Better Kansas – Ideas for Living, Growing and Succeeding

Tag: healthy living

Better Kansas – Jan. 23, 2020

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Welcome to Better Kansas, where every Thursday we shed light on events, resources and other information designed to make your life, businesses, communities and state better. This is a small glimpse of what K-State Research and Extension across the state has to offer. Share on social media and subscribe! – Mary Lou Peter

Better Living, Better Communities

LAST WEEK, I passed along information about a guide to help you know how long food ingredients will do their job in your recipes. But because of a technical glitch, not everyone got that section of Better Kansas, so I’m including the link again in hopes that it works this time. Safe Food Storage: The Cupboard is a really good guide.

IT’S EARLY IN THE YEAR, BUT ARE YOUR NEW YEAR’S RESOLUTIONS ALREADY GETTING A LITTLE LESS RESOLUTE? Mine certainly are. One tip to get back on track is starting the day with breakfast if you don’t do that already. Studies show that people who eat breakfast eat 100 fewer calories a day than people who don’t. Another suggestion is to stop eating when you’re no longer hungry. Wait, we were supposed to be HUNGRY before we started eating?! Seriously, if we stop eating just as we begin to feel full, we can save as many as 500 calories a day. Other tips in the fact sheet, Action Plan for Healthy Living, focus on physical activity, sleep and ways to develop your own action plan. This may be just what I need to get back on track. Check it out.

SOMETIMES IT SEEMS EASIER TO LET OUR FINANCES JUST TAKE CARE OF THEMSELVES and not pay much attention to things like credit scores or credit reports. Until, of course, our application for that new apartment is rejected or we pay a higher interest rate for that cool SUV we’ve been eyeing … all because of what’s on our credit report. This extension column in sheds light on the difference between credit reports and credit scores and how they’re linked. It also mentions the upcoming statewide K-State Research and Extension Check Your Credit email program which I’ll be writing more about in the next few weeks.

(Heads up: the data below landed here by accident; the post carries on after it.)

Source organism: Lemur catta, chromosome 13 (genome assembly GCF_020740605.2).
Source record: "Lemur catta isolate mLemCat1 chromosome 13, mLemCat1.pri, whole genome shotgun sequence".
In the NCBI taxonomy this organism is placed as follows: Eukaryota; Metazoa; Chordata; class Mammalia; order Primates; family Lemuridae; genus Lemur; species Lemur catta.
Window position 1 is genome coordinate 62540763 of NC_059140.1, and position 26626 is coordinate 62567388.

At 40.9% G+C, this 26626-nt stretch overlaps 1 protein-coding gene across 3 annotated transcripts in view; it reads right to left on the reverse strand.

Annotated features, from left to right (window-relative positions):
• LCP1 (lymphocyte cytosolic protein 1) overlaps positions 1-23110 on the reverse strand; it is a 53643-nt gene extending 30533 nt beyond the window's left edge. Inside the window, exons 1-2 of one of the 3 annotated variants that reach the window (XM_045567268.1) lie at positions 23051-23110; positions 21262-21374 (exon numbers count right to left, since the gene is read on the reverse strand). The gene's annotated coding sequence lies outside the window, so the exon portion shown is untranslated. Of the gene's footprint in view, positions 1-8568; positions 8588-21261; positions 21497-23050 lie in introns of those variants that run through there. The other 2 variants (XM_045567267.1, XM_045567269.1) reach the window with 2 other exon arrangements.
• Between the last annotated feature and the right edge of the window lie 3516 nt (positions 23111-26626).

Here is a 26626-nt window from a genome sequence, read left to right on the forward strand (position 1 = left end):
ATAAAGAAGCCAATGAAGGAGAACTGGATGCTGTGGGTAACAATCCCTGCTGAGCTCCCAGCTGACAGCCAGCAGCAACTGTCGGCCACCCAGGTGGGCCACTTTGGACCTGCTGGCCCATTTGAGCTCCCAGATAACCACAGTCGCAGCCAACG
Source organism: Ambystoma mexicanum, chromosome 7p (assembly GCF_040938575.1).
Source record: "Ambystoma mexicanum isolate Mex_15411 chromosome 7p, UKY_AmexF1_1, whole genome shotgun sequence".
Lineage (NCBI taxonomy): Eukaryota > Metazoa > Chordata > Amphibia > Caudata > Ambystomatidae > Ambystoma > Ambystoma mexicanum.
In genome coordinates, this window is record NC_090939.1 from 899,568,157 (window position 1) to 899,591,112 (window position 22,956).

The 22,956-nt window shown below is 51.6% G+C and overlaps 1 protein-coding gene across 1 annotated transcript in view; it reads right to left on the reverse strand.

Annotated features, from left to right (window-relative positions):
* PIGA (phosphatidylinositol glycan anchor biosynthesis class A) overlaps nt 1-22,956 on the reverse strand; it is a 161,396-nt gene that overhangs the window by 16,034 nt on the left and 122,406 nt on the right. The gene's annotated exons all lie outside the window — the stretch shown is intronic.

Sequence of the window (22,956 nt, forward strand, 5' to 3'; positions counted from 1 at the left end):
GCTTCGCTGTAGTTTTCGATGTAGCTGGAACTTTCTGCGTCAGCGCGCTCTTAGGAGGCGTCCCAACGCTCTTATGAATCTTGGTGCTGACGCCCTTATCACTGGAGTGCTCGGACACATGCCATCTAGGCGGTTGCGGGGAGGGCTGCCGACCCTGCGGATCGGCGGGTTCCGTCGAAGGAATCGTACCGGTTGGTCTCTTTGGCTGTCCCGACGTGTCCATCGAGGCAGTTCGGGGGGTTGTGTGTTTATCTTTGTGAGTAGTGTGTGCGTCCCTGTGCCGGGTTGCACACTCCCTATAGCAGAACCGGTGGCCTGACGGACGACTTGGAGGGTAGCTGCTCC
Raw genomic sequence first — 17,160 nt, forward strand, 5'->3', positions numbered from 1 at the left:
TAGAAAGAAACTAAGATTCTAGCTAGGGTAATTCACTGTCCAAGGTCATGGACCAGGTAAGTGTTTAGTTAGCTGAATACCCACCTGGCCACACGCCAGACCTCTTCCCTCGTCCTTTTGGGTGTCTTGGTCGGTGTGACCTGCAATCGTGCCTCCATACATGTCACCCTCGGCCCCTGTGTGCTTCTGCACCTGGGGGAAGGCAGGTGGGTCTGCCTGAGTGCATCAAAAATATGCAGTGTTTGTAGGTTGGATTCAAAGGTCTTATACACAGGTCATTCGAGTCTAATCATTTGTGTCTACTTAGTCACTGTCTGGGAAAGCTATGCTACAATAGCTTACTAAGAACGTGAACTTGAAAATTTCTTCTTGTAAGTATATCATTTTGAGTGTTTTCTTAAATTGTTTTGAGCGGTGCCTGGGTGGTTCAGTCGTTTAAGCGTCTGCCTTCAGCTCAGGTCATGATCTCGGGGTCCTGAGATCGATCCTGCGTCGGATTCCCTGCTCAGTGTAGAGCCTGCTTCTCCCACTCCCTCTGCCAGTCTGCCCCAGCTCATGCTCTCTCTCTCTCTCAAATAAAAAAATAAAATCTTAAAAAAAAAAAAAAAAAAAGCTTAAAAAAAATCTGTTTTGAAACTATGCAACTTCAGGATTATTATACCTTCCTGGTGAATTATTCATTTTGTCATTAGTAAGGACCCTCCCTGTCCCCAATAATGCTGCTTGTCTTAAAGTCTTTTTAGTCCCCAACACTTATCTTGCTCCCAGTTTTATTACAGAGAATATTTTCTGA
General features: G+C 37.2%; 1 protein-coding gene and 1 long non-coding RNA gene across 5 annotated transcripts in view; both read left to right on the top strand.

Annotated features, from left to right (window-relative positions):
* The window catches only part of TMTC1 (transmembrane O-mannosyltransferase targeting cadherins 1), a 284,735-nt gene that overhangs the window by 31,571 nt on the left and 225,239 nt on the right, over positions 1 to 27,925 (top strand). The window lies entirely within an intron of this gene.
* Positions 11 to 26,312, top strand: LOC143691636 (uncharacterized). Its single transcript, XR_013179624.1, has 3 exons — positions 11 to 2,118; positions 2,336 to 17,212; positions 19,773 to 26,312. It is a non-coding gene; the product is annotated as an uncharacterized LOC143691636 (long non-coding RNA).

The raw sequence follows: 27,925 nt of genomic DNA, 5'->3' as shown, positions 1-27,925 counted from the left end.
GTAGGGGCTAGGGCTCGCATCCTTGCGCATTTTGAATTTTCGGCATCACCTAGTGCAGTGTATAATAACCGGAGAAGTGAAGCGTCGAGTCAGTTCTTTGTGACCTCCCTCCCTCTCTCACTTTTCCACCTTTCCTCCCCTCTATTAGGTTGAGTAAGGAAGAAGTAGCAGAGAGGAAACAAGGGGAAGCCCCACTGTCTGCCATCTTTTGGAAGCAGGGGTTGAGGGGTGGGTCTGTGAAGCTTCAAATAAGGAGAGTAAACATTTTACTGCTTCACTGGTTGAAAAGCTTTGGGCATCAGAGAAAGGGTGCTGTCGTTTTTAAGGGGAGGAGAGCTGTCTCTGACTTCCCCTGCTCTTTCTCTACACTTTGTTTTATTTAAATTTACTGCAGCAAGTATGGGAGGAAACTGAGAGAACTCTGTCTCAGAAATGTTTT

Better Farming, Ranching and Gardening

ONE OF MY INTERESTS IN WINTER ESPECIALLY, is watching the birds at my birdfeeder. So I enjoyed an item in a recent horticulture newsletter on bird feeding. It includes a list of the grains that different species prefer; for instance, cardinals and most finch species prefer sunflower seeds, while the dark-eyed junco likes white and red proso millet, canary seed and fine cracked corn. The newsletter also provides information on a fast-approaching conference on industrial hemp, plus a section on pawpaw trees, which only recently showed up on my radar when a friend made pawpaw fruit leather. Who knew?! Still other topics include Dutch elm disease-resistant American elm trees, designing your home landscape, starting newly-planted trees off right, plus fruit trees and frost. A bonus is a link to a video on attracting birds to your back yard. True confessions: Years ago, I bought a book on birds that are native to Kansas in hopes of identifying which birds came to dine at my house. I have to say, they’re mostly still little brown birds to me. I enjoy them no matter what!